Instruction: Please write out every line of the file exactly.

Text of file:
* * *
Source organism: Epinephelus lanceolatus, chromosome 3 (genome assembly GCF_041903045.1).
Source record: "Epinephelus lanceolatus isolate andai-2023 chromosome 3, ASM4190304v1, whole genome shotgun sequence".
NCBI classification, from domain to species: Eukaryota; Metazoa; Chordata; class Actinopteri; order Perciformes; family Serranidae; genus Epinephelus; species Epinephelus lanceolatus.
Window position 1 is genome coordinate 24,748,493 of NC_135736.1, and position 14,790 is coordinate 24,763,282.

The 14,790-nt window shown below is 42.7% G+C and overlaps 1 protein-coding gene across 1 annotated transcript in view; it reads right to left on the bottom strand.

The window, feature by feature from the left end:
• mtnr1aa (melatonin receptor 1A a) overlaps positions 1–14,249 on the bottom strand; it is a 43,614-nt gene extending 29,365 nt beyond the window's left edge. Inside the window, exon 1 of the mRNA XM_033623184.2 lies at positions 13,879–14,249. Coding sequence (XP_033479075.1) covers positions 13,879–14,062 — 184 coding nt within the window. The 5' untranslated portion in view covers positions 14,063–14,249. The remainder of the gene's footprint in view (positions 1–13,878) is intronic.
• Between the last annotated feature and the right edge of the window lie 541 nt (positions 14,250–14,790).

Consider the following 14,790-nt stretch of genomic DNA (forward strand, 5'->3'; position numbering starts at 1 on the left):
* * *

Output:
Source organism: Epinephelus lanceolatus, chromosome 3 (genome assembly GCF_041903045.1).
Source record: "Epinephelus lanceolatus isolate andai-2023 chromosome 3, ASM4190304v1, whole genome shotgun sequence".
NCBI classification, from domain to species: Eukaryota; Metazoa; Chordata; class Actinopteri; order Perciformes; family Serranidae; genus Epinephelus; species Epinephelus lanceolatus.
Window position 1 is genome coordinate 24,748,493 of NC_135736.1, and position 14,790 is coordinate 24,763,282.

The 14,790-nt window shown below is 42.7% G+C and overlaps 1 protein-coding gene across 1 annotated transcript in view; it reads right to left on the bottom strand.

The window, feature by feature from the left end:
• mtnr1aa (melatonin receptor 1A a) overlaps positions 1–14,249 on the bottom strand; it is a 43,614-nt gene extending 29,365 nt beyond the window's left edge. Inside the window, exon 1 of the mRNA XM_033623184.2 lies at positions 13,879–14,249. Coding sequence (XP_033479075.1) covers positions 13,879–14,062 — 184 coding nt within the window. The 5' untranslated portion in view covers positions 14,063–14,249. The remainder of the gene's footprint in view (positions 1–13,878) is intronic.
• Between the last annotated feature and the right edge of the window lie 541 nt (positions 14,250–14,790).

Consider the following 14,790-nt stretch of genomic DNA (forward strand, 5'->3'; position numbering starts at 1 on the left):